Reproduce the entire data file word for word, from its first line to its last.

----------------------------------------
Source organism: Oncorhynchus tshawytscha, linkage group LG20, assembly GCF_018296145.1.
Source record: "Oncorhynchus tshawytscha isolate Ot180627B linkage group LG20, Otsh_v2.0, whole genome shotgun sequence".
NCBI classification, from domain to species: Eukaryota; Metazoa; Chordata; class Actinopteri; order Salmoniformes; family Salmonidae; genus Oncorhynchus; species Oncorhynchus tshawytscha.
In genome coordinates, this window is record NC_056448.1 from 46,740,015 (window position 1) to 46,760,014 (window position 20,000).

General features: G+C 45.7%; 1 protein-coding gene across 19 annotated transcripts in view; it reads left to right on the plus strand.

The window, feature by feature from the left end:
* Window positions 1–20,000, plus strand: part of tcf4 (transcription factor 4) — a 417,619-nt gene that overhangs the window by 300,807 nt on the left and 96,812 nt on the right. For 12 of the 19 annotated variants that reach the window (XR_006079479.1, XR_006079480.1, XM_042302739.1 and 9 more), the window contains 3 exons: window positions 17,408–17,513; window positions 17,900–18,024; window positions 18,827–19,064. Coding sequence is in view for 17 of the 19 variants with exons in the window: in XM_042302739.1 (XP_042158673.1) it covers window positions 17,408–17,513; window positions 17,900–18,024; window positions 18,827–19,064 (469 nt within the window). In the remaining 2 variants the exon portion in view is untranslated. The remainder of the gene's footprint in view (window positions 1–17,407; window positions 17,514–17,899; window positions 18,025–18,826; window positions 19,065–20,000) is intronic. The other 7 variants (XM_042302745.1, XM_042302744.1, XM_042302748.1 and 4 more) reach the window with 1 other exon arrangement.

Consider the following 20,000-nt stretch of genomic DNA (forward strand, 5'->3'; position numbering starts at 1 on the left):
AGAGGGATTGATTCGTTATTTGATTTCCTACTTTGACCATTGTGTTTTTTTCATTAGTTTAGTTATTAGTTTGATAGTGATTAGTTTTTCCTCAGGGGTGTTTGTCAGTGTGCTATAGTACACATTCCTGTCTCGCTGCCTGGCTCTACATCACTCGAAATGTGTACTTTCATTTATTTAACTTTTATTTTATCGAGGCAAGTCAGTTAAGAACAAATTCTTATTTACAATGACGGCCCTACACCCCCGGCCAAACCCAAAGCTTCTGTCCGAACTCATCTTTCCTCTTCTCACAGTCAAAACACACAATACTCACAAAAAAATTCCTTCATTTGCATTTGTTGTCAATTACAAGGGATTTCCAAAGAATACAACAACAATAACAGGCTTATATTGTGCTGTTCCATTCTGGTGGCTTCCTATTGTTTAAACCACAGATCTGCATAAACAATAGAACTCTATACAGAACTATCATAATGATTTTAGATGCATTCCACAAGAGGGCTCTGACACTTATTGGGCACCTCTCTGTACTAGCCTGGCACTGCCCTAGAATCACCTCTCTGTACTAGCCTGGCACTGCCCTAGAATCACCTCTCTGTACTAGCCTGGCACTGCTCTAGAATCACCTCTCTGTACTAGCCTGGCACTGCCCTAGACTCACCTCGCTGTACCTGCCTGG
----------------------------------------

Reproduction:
Source organism: Oncorhynchus tshawytscha, linkage group LG20, assembly GCF_018296145.1.
Source record: "Oncorhynchus tshawytscha isolate Ot180627B linkage group LG20, Otsh_v2.0, whole genome shotgun sequence".
NCBI classification, from domain to species: Eukaryota; Metazoa; Chordata; class Actinopteri; order Salmoniformes; family Salmonidae; genus Oncorhynchus; species Oncorhynchus tshawytscha.
In genome coordinates, this window is record NC_056448.1 from 46,740,015 (window position 1) to 46,760,014 (window position 20,000).

General features: G+C 45.7%; 1 protein-coding gene across 19 annotated transcripts in view; it reads left to right on the plus strand.

The window, feature by feature from the left end:
* Window positions 1–20,000, plus strand: part of tcf4 (transcription factor 4) — a 417,619-nt gene that overhangs the window by 300,807 nt on the left and 96,812 nt on the right. For 12 of the 19 annotated variants that reach the window (XR_006079479.1, XR_006079480.1, XM_042302739.1 and 9 more), the window contains 3 exons: window positions 17,408–17,513; window positions 17,900–18,024; window positions 18,827–19,064. Coding sequence is in view for 17 of the 19 variants with exons in the window: in XM_042302739.1 (XP_042158673.1) it covers window positions 17,408–17,513; window positions 17,900–18,024; window positions 18,827–19,064 (469 nt within the window). In the remaining 2 variants the exon portion in view is untranslated. The remainder of the gene's footprint in view (window positions 1–17,407; window positions 17,514–17,899; window positions 18,025–18,826; window positions 19,065–20,000) is intronic. The other 7 variants (XM_042302745.1, XM_042302744.1, XM_042302748.1 and 4 more) reach the window with 1 other exon arrangement.

Consider the following 20,000-nt stretch of genomic DNA (forward strand, 5'->3'; position numbering starts at 1 on the left):
AGAGGGATTGATTCGTTATTTGATTTCCTACTTTGACCATTGTGTTTTTTTCATTAGTTTAGTTATTAGTTTGATAGTGATTAGTTTTTCCTCAGGGGTGTTTGTCAGTGTGCTATAGTACACATTCCTGTCTCGCTGCCTGGCTCTACATCACTCGAAATGTGTACTTTCATTTATTTAACTTTTATTTTATCGAGGCAAGTCAGTTAAGAACAAATTCTTATTTACAATGACGGCCCTACACCCCCGGCCAAACCCAAAGCTTCTGTCCGAACTCATCTTTCCTCTTCTCACAGTCAAAACACACAATACTCACAAAAAAATTCCTTCATTTGCATTTGTTGTCAATTACAAGGGATTTCCAAAGAATACAACAACAATAACAGGCTTATATTGTGCTGTTCCATTCTGGTGGCTTCCTATTGTTTAAACCACAGATCTGCATAAACAATAGAACTCTATACAGAACTATCATAATGATTTTAGATGCATTCCACAAGAGGGCTCTGACACTTATTGGGCACCTCTCTGTACTAGCCTGGCACTGCCCTAGAATCACCTCTCTGTACTAGCCTGGCACTGCCCTAGAATCACCTCTCTGTACTAGCCTGGCACTGCTCTAGAATCACCTCTCTGTACTAGCCTGGCACTGCCCTAGACTCACCTCGCTGTACCTGCCTGG